Power to pencil

Power to pencil

Over centuries, cartoons and caricatures have brought smiles to millions of readers and viewers. They have also occasionally given rise to controversies and caused political and social upheaval.

Thomas Nast (1840-1902) who, according to many, was the ‘Father of American Caricature’, not only created the modern image of Santa Claus in 1863, but also popularised the donkey as the symbol of the Democratic Party in 1870 and the elephant for the Republicans in 1874.

He is also credited for adding a goatee to Uncle Sam. All these images have endured to this day.At the height of his powers, Nast produced many influential pieces that unnerved the high and mighty of American establishment.

His sharp pictures and biting caricatures took on many social issues. They affected the electioneering process in America, and even influenced the contours of presidential politics of the country.

In 1864, when Abraham Lincoln was running for presidential re-election, Nast’s cartoons came to his aid. Many of his drawings supported Lincoln and virulently attacked his opponent. Lincoln later hailed Nast as his ‘best recruiting sergeant’.  

 Nast also played a significant role in the election of Ulysses S Grant (1822–1885) as the President in 1868 and 1872. Grant attributed his success to ‘the sword of Sheridan and the pencil of Nast’. (Philip H Sheridan was a General who played a key role in the Civil War.) According to Grant, Nast “did as much as any one man to preserve the Union and bring the (Civil) war to an end.”

Humble beginnings

Nast was born in Landau, Germany in 1840 and came to New York as a young boy. He was forced to drop out from school because of financial problems. His first drawings were made out of reject crayons gifted by a neighbour.

He was still in his teens when he started working as an illustrator for Frank Leslie’s Illustrated Newspaper. The story goes that Nast virtually gate-crashed into the editor’s office and demanded work; more as a prank, Leslie gave him an “assignment” to draw a picture of the crowd at the Ferry house in lower Manhattan during rush hour.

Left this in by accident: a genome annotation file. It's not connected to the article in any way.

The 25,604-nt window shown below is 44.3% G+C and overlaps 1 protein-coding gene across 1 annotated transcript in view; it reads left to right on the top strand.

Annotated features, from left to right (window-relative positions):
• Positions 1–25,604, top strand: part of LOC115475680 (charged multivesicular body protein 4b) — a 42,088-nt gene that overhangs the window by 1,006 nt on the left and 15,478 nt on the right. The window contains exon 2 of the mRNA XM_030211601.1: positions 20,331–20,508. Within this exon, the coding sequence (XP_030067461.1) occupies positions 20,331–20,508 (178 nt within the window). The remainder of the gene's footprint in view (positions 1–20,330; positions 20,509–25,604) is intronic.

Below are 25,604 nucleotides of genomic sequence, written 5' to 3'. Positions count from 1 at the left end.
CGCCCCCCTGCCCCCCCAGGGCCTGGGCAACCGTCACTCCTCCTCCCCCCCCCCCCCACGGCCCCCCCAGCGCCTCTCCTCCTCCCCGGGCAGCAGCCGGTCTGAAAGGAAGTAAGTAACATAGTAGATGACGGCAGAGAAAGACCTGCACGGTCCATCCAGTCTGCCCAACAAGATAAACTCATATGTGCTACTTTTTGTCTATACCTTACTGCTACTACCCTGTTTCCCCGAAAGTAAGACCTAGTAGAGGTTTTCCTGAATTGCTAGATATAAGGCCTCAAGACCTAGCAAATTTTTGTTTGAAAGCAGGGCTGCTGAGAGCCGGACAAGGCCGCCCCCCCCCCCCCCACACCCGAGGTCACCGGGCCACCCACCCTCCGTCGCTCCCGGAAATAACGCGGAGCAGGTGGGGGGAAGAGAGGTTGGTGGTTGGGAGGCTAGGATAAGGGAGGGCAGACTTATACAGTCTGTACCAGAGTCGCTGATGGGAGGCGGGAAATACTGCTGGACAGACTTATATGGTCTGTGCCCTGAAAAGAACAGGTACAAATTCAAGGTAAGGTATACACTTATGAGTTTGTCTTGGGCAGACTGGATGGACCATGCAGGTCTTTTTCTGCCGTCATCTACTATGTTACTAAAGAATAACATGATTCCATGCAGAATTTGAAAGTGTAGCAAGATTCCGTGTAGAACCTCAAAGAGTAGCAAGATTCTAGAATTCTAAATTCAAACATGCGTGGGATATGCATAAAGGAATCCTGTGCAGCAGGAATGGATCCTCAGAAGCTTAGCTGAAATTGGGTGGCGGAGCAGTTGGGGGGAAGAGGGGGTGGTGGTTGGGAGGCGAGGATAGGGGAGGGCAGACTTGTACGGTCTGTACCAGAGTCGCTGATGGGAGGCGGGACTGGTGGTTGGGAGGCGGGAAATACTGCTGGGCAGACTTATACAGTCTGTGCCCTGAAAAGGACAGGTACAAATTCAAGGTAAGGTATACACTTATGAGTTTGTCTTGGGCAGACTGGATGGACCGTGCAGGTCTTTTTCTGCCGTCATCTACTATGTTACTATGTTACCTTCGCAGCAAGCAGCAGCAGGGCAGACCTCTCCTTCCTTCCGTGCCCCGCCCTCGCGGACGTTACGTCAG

When Nast returned the next morning with the completed drawing, Leslie was impressed by the young man’s drive and talent and hired him. Nast worked for Leslie’s from 1855 to 1858, learned (among others) the art of wood engraving but was eventually laid off with several others when the newspaper ran into rough weather financially.

Nast later joined the Harper’s Weekly and it is there that he really cut his teeth in political cartooning. His association with Harper’s lasted for more than 25 years in two phases: initially in 1859-1860, and later from 1862-1886.

More than 2,200 of his cartoons were published, hoisting Nast into a national icon. He became the first cartoonist in the country who published on a weekly basis in a magazine with national circulation. It is said that Nast could draw backwards, directly on the boxwood printing blocks with a soft pencil, and send them for printing.

Nast’s tenure at Harper’s Weekly ended with his Christmas illustration of December 1886. “In quitting Harper’s Weekly, Nast lost his forum,” observed well-known journalist Henry Watterson. “In losing him, Harper’s Weekly lost its political importance.”
Political intuition
Nast was known for his immense talent, commitment to causes and professional integrity. With his liberal and progressive views, he expressed freely and forthrightly on any issue of political and social significance.